TRICHINOSIS is a parasitic infection most frequently involving striated muscle. Inadequately cooked pork is the most common source of acquisition, although wild animal flesh has been implicated in several cases.1 Adulteration of "safe" meats with pork by common utensils or meat grinders contributes to the prevalence of the infection. The incidence of this disease has been gradually declining, and it is presently very infrequently encountered in this country. As a result, many physicians may not be aware of the diagnosis until late in the course of the disease. In 1976, there were 96 cases reported to the Center for Disease Control (CDC), only one of which occurred in Florida.2 We describe here a patient demonstrating vague symptoms and laboratory data that could have been misleading.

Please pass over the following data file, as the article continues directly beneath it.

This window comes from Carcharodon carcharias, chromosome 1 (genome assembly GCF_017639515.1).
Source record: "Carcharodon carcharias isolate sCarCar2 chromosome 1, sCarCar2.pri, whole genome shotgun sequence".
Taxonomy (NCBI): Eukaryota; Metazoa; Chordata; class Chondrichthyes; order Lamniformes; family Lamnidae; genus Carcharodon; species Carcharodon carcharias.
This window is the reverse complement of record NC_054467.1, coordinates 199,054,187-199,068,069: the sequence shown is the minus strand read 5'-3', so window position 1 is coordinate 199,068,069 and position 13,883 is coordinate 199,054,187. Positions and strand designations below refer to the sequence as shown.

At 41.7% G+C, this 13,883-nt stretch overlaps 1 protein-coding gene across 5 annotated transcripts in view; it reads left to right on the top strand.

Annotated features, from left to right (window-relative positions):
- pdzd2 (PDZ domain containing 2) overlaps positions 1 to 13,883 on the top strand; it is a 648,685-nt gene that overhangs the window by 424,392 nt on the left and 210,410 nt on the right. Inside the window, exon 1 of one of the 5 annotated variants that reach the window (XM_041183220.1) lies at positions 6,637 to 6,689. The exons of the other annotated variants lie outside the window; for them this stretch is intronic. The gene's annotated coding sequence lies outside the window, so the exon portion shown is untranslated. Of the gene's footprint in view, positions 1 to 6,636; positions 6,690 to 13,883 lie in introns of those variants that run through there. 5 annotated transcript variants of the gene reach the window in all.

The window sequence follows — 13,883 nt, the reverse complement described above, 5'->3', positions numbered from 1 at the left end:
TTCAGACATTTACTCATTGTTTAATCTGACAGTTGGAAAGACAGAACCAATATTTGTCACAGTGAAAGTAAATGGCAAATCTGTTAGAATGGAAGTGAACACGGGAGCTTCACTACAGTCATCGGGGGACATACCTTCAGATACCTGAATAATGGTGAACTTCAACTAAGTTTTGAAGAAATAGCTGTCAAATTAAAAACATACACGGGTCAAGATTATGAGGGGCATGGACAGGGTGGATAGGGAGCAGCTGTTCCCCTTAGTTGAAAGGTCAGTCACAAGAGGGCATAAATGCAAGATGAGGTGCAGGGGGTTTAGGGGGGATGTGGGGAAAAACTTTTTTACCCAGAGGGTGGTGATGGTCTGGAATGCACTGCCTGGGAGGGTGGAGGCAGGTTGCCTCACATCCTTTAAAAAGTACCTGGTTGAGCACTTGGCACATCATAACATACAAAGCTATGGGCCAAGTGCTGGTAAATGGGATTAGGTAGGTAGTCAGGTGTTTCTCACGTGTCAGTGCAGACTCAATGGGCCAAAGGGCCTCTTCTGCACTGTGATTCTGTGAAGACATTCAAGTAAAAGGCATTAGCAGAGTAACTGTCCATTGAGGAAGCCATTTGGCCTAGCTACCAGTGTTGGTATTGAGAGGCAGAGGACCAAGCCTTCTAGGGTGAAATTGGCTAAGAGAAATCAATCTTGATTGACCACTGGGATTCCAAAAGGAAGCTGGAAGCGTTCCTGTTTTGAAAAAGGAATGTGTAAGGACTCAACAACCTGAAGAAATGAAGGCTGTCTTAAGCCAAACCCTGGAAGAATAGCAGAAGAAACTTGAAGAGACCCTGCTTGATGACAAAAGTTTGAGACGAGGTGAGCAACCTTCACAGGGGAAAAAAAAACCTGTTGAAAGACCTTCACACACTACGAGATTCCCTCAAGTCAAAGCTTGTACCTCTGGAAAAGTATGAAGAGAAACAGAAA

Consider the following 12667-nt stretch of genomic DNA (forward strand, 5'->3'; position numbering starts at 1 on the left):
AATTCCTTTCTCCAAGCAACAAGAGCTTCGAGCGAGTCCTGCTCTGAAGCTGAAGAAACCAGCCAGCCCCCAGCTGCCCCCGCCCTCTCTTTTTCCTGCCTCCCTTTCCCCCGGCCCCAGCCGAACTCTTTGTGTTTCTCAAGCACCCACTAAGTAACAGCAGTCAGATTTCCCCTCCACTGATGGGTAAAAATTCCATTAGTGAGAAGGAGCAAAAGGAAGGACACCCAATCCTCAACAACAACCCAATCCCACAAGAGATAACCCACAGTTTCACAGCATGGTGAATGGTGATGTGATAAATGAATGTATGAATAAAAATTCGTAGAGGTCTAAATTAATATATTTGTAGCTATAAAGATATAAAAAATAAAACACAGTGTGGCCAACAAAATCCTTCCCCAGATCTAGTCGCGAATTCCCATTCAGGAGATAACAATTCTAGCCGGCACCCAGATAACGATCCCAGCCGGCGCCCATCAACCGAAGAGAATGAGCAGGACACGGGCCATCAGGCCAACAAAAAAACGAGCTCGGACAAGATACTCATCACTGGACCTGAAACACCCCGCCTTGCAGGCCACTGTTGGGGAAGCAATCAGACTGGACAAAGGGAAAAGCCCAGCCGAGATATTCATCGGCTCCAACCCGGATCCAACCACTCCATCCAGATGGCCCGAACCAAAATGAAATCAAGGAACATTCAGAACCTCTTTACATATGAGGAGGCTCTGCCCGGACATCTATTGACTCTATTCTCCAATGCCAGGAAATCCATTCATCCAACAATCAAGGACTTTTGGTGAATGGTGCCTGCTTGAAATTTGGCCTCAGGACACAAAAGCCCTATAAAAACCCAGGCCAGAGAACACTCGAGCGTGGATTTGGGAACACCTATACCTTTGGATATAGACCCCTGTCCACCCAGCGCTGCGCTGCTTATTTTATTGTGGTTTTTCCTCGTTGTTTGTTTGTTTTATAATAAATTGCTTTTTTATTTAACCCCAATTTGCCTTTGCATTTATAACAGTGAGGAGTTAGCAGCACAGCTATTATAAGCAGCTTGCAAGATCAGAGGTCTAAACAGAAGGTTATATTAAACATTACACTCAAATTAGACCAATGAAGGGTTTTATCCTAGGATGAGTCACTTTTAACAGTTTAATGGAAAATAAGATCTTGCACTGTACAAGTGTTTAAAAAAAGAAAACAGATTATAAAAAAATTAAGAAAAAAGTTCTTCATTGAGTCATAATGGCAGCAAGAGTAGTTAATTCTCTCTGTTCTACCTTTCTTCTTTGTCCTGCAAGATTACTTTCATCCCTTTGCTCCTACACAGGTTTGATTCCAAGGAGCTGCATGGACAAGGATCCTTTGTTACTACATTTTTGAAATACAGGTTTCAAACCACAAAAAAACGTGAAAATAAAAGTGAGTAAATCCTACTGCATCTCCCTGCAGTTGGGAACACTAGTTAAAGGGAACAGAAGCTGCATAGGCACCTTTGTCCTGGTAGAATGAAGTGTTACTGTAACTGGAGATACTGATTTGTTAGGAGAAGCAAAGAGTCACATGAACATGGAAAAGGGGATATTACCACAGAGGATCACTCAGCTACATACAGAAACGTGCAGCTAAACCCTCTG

Report of a Case
A 27-year-old man came to the Tampa (Fla) General Hospital emergency room complaining of fever, chills, and myalgias. The
Philip Altus, Rafael Blanco, Richard Chazal. Trichinosis Masquerading as a Penicillin Allergy. JAMA. 1980;243(8):767–768. doi:10.1001/jama.1980.03300340043019